As a child on her family's farm in Berlin, Connecticut, Emma Willard learned from her liberal-minded father to disregard the view that girls should be intellectually inferior to boys. Her formal education began at the age of fifteen when she enrolled in Berlin Academy, and within two years she was instructing the school's younger pupils. In 1807 she accepted a position as preceptress at the female seminary in Middlebury, Vermont, where she made her reputation as a leader and educator by smoothing over the denominational tensions in the school.
Doctor John Willard had supported the young administrator through the conflict, and she married him in 1809. When he lost a substantial portion of his income shortly thereafter, she opened a school for girls in their home, the Middlebury Female Seminary. Experimental in her approach, Emma Willard endeavored to prove that she could teach a rigorous academic curriculum without risking damage to her pupils' health, refinement, or charm.
Inspired by the success of her school in Vermont, Emma Willard petitioned the New York state legislature for money to create a public school for girls, and though she found little government support for the idea, she eventually opened the privately funded Troy Female Seminary. Her students studied both subjects typically thought inappropriate for young ladies (philosophy and science) and more traditionally feminine pursuits (etiquette and art), and they spread Emma Willard's attitude and approach throughout the country as teachers after they graduated. The textbooks Willard authored likewise advanced her goals for women's education.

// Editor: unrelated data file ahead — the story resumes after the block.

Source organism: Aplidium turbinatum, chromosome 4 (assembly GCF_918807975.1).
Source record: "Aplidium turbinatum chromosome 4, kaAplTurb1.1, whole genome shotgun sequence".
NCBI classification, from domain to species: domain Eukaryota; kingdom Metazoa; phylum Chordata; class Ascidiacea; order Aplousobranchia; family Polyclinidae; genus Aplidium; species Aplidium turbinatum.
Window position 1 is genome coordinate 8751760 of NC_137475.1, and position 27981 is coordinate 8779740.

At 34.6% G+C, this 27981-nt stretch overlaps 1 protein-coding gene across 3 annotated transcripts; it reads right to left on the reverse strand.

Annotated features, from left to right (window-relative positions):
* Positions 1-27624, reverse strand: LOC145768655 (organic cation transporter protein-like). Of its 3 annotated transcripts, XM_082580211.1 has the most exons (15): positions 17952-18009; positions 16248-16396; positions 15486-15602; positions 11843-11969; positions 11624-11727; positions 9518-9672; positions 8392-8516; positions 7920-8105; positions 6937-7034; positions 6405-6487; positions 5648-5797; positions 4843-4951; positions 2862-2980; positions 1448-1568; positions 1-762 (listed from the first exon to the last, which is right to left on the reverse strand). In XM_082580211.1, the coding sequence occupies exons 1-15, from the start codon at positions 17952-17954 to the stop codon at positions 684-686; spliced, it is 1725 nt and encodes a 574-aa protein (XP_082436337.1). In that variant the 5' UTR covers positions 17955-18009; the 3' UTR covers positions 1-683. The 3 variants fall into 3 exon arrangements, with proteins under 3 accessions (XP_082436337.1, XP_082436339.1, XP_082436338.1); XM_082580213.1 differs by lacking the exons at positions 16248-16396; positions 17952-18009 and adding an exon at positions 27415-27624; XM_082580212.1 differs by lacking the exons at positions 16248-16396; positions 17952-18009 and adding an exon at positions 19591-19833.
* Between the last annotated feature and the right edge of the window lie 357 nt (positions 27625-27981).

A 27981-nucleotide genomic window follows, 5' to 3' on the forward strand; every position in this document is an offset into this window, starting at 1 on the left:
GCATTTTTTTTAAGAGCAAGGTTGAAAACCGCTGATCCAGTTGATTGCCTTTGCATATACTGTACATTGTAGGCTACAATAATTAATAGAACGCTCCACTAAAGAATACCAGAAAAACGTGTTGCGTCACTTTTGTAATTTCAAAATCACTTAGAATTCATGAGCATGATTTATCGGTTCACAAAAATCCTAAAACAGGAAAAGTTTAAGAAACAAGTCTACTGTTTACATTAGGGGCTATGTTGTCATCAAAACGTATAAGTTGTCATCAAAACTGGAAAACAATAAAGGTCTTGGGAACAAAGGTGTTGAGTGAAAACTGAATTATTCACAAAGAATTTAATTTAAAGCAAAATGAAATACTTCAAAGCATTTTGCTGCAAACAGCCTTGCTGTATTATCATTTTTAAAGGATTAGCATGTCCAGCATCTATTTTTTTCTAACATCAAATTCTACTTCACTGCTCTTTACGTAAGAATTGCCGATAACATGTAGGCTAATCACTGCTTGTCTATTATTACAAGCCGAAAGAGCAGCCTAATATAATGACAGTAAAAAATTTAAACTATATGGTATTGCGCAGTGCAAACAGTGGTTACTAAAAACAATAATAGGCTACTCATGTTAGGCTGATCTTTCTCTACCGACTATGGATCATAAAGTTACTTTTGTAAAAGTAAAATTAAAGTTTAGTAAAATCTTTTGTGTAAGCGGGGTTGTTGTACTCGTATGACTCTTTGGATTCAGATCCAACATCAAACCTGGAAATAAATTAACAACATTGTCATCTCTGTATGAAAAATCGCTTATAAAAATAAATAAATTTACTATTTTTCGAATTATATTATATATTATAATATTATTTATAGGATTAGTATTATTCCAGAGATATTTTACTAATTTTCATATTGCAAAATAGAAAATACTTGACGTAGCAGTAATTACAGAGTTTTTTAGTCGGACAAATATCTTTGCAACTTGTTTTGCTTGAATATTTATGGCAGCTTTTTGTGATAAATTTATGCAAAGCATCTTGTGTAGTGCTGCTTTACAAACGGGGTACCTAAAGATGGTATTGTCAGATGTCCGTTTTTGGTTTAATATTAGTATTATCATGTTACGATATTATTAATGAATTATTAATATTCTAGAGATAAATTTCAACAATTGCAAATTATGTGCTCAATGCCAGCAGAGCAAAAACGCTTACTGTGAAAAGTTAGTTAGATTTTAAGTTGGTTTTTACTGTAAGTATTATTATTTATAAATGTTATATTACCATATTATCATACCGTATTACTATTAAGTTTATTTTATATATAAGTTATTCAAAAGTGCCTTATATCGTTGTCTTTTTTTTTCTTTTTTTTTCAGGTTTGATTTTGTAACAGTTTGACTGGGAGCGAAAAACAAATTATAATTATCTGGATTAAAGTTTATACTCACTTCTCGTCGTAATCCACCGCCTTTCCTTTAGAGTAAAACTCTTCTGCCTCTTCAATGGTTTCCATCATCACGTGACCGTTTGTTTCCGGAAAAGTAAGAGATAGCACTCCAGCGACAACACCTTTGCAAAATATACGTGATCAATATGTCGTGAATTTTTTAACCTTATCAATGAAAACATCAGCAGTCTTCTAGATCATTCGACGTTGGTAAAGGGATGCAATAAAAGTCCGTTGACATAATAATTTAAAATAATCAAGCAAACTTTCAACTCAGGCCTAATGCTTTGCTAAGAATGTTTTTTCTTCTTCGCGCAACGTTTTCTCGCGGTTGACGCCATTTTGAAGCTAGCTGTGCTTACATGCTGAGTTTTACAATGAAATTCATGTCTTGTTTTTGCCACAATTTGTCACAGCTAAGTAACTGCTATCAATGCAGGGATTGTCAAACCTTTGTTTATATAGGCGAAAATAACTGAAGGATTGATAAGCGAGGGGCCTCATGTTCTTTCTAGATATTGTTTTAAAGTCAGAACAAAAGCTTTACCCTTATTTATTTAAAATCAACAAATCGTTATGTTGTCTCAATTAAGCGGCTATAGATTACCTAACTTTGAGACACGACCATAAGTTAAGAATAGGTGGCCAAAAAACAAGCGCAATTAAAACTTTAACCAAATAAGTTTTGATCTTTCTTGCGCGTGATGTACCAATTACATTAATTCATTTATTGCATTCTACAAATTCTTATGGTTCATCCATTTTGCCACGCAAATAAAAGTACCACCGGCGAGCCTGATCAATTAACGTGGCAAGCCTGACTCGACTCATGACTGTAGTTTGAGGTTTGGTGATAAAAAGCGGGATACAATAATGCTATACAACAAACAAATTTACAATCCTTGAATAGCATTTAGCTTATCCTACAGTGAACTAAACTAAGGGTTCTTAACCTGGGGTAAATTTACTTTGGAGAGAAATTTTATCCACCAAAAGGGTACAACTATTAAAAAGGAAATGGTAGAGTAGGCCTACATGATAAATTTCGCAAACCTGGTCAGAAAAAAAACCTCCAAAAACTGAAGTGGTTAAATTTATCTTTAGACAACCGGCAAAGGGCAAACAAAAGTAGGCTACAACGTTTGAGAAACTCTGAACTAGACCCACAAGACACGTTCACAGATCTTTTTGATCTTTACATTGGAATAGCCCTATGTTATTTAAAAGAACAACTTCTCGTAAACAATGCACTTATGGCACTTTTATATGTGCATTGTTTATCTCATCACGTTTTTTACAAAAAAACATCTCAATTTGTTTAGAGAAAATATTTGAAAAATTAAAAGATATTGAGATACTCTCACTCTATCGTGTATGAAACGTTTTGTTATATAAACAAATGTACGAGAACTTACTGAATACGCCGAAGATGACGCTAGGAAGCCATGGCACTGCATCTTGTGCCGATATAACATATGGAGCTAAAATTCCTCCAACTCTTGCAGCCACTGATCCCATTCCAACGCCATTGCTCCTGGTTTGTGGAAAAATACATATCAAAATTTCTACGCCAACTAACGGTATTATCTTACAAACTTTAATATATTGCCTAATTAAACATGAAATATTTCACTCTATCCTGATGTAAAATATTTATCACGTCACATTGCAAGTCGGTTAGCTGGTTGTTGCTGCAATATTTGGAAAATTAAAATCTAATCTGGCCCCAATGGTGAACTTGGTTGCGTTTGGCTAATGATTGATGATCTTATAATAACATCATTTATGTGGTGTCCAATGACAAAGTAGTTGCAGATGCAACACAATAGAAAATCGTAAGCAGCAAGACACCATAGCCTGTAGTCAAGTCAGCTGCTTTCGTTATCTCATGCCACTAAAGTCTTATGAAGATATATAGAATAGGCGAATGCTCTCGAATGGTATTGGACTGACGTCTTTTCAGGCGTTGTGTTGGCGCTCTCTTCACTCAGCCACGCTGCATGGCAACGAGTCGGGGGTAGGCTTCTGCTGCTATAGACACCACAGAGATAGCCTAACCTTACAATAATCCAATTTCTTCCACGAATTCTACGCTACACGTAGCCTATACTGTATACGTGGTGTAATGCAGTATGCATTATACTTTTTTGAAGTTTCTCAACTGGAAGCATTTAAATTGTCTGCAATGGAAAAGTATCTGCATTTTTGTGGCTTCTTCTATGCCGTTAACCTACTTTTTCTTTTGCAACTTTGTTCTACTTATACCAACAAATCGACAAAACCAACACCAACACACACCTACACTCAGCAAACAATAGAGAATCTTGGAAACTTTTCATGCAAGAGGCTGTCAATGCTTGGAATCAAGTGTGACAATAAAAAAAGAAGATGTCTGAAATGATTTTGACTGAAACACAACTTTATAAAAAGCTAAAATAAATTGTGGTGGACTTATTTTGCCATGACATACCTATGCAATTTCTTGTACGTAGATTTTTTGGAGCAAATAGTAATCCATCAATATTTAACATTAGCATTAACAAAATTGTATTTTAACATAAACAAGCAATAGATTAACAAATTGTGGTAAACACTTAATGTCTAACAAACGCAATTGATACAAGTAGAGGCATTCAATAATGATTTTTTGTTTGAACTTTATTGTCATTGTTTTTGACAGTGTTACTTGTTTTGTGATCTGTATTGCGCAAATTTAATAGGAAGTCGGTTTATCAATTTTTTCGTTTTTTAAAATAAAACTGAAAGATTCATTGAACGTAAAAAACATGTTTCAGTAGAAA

Her husband served as the school's doctor and business manager. Although he died in 1825, she retained full control of the school until passing her position on to her son and daughter in-law in 1838. While she defended women's intellectual capabilities throughout her life, she never pressed for or supported women's political rights. In 1895 her Troy Female Seminary became the Emma Willard School.
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